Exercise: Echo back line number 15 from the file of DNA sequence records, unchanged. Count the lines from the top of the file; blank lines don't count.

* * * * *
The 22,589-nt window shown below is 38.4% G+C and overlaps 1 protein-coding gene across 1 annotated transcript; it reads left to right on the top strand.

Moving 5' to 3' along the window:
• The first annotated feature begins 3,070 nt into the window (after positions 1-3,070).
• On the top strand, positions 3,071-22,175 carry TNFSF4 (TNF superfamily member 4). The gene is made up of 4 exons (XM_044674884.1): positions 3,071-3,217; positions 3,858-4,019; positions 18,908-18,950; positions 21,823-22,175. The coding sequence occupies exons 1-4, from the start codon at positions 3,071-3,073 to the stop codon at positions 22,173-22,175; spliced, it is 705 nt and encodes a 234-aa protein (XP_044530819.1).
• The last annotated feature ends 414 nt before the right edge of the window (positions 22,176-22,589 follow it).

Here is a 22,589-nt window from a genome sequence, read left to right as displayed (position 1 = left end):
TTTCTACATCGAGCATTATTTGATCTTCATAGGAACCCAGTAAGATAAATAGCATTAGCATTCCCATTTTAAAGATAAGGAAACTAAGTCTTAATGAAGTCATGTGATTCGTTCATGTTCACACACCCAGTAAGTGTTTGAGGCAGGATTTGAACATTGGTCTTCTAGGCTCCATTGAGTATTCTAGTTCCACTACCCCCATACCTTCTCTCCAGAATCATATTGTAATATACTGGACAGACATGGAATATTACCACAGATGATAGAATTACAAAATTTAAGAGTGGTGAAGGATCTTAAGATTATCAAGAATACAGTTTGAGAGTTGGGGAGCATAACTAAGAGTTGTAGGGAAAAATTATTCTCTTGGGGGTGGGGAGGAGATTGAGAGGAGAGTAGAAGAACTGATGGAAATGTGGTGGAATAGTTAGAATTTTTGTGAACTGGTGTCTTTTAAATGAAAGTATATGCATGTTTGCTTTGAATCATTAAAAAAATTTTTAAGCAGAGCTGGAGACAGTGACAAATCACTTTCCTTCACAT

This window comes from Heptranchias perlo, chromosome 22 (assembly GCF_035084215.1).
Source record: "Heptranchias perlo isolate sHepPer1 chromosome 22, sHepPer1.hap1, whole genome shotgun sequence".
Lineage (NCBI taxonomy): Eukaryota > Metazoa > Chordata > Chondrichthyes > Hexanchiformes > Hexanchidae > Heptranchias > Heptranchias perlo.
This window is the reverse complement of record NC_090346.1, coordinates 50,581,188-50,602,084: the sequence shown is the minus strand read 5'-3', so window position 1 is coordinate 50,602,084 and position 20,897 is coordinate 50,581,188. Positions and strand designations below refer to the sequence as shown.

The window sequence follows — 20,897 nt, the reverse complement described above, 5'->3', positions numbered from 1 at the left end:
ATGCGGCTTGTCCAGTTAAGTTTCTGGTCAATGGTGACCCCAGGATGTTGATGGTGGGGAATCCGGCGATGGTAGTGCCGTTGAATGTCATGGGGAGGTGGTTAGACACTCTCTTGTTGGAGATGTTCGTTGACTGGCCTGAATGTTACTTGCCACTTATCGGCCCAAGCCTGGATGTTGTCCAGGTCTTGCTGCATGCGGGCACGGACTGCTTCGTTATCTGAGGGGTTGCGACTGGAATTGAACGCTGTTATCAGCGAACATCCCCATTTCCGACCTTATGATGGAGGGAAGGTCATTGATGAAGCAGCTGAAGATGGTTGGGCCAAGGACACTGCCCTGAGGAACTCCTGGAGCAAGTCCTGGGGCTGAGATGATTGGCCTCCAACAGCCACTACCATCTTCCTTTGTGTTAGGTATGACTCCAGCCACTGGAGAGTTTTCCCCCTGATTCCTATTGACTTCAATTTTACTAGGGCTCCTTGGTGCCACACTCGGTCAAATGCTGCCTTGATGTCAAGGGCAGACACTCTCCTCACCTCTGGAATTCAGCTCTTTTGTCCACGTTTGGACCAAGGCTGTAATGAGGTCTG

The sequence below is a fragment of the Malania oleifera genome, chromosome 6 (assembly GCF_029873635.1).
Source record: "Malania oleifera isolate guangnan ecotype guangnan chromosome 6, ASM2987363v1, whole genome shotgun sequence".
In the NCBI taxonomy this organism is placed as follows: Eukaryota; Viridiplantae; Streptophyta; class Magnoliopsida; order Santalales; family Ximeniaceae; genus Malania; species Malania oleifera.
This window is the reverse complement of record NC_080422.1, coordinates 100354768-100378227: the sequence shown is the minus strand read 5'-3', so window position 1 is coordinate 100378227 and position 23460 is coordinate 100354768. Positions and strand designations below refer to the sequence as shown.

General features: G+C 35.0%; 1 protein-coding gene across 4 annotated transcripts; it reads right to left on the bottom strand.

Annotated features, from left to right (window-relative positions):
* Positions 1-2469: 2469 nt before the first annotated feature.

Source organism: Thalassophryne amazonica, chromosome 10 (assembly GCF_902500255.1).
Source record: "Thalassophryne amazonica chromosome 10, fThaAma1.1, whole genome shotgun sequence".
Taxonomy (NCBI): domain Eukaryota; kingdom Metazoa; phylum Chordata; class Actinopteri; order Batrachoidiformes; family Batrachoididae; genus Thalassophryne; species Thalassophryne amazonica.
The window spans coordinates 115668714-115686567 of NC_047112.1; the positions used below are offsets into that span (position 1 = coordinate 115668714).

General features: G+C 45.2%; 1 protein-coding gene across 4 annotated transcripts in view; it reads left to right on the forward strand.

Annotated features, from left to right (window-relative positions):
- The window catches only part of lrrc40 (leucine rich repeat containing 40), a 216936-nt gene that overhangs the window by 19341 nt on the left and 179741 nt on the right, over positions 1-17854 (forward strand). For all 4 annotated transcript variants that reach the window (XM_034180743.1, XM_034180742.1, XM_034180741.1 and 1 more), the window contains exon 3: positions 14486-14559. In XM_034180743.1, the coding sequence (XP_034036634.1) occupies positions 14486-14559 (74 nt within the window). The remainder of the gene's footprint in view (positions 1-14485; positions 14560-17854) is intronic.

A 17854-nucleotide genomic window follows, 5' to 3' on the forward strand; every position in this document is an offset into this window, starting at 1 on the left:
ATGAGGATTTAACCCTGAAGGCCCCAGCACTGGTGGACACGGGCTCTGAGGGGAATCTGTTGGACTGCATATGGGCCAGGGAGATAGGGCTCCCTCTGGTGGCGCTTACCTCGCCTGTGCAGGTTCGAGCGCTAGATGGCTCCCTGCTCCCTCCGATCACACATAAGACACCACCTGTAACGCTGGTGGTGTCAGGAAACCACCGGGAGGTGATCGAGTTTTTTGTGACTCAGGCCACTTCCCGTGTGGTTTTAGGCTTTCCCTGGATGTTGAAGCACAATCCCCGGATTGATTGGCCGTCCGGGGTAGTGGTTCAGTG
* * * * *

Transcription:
Source record: "Malania oleifera isolate guangnan ecotype guangnan chromosome 6, ASM2987363v1, whole genome shotgun sequence".